Mike Gibbs, one of two highly experienced animal trackers, addresses our group near the Mission Trails Visitor Center before we begin our adventure.
Our short but super fascinating wildlife tracking walk took us up the Oak Grove Inner Trail.
Our short but super fascinating wildlife tracking walk took us up the Oak Grove Inner Trail.
A hiking stick has been laid down to show where a skunk has dug small holes in the soil looking for grubs.
A hiking stick has been laid down to show where a skunk has dug small holes in the soil looking for grubs.
As the skunk moved forward, nose to the ground, it dug a series of additional holes.
As the skunk moved forward, nose to the ground, it dug a series of additional holes.
Walking again along the trail, searching for more signs of local wildlife.
Walking again along the trail, searching for more signs of local San Diego wildlife.
One of our guides points to the lair of a trapdoor spider! They pop out to catch prey, and lay their eggs inside their smooth burrow for safety. Yes, spiders can dig!
One of our guides points to the lair of a trapdoor spider! They pop out to catch prey, and lay their eggs inside their smooth burrow for safety. Yes, spiders can dig!
We saw lots of dog tracks in dried mud. The heavy front pads indicate a breed with a forward center of gravity. Coyotes have much neater, straighter tracks.
We saw lots of dog tracks in dried mud. The heavy front pads indicate a heavy breed with a forward center of gravity. Coyotes have distinctive, much straighter tracks.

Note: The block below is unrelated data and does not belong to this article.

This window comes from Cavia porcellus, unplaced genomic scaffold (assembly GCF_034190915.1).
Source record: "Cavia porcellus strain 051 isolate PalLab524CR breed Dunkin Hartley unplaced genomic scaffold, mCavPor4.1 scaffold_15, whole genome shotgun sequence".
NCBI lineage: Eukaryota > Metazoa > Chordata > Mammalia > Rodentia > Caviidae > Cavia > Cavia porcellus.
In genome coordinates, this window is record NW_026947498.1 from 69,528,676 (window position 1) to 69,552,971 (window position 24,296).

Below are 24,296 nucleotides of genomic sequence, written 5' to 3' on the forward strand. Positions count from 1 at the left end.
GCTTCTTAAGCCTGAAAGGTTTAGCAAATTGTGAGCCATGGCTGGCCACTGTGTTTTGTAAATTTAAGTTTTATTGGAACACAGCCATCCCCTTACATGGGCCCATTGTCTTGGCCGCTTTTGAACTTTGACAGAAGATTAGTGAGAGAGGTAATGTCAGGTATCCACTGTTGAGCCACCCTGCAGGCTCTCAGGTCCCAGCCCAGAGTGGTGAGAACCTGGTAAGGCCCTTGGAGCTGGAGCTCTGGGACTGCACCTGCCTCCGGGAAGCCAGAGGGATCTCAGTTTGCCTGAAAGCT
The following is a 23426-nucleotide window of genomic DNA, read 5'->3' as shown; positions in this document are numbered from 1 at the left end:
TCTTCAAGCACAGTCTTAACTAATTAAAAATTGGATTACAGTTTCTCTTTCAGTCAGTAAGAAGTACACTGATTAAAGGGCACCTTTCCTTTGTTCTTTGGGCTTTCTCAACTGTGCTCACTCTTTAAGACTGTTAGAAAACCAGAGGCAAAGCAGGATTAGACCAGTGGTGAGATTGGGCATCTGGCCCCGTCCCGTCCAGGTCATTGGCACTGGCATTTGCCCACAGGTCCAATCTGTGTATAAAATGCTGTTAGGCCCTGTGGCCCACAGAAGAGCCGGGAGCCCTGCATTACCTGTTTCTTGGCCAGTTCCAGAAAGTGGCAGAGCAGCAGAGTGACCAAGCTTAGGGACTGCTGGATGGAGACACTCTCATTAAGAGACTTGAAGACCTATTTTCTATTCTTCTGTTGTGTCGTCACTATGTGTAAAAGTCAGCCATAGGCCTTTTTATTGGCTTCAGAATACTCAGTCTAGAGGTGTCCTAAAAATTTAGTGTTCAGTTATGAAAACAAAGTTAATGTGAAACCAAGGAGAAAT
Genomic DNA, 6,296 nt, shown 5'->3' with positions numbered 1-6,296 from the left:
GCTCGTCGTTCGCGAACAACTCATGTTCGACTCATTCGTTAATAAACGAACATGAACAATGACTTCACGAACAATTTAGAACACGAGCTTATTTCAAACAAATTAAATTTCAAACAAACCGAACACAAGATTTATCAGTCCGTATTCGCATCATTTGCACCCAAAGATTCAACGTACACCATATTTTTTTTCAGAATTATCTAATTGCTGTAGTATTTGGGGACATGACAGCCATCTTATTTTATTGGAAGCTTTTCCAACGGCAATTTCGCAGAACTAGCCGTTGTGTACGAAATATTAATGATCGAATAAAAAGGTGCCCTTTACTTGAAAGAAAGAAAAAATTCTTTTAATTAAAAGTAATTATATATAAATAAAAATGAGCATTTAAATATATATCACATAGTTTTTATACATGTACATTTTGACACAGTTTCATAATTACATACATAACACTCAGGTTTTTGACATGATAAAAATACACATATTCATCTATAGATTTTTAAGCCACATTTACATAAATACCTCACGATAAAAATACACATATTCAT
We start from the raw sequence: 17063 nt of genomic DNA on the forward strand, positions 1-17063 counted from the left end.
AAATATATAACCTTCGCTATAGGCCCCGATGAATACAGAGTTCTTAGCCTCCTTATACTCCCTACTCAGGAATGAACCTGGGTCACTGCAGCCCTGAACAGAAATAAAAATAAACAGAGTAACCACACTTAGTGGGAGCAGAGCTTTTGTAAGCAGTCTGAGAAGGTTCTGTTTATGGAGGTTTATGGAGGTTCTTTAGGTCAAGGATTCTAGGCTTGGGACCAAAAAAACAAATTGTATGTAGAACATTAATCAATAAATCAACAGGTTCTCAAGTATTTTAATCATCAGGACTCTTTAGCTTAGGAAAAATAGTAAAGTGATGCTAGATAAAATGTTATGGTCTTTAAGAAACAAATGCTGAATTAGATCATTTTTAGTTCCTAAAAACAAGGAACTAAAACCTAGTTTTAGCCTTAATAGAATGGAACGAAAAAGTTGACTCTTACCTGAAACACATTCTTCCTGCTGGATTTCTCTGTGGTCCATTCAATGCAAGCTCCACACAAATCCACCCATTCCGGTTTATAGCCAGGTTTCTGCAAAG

Way up there on that distant tree we spot a hummingbird!
Way up there on top of that distant tree we spot a tiny hummingbird!
Rabbits made these tracks in the bent grass as they moved forward eating. We saw a couple calm rabbits feeding in the distance, seemingly unconcerned about predators.
Rabbits made these tracks in the bent grass as they moved forward leaving a U-shaped trail. We saw a couple of calm rabbits feeding in the distance, seemingly unconcerned about predators.
A gopher hole in the trail, long abandoned. The hole was subsequently widened by curious dogs poking in their noses, excited by an old scent.
A pocket gopher’s hole in the trail, long abandoned. The hole was subsequently widened by curious dogs poking in their noses, excited by an old scent.
Fresh moist coyote scat. These droppings seemed to show a recent vegetable diet.
Fresh moist coyote scat. These droppings seemed to show a recent vegetable diet.
But nearby, other dried, ropy coyote droppings contain rabbit fur.
But nearby, other dried, ropy coyote droppings contain rabbit fur.
This small perfectly circular hole was dug by a digger bee. Yes, bees can dig, too! It seems a lot of critters dig. Snakes don't. They like to digest their food in the safety of Wood Rat's nests.
This small perfectly circular hole was dug by a digger bee. Yes, bees can dig, too! It seems a lot of critters dig. Snakes don’t. They like to digest their food in the safety of a wood rat’s sturdy stick nest.
What will we discover next? Life continues its dance, and the natural world is ever changing.
What will we discover next? Life continues its dance and the natural world is ever changing.

Wildlife Tracking Walks are held at Mission Trails Regional Park the first Saturday of every month, from 8:30 to 10:30 a.m. To learn more about the park’s different guided walks, click here.

I live in downtown San Diego and love to walk around with my camera! You can follow Cool San Diego Sights via Facebook or Twitter!

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Published by

Richard Schulte

Downtown San Diego has been my home for many years. My online activities reflect my love for writing, blogging, walking and photography.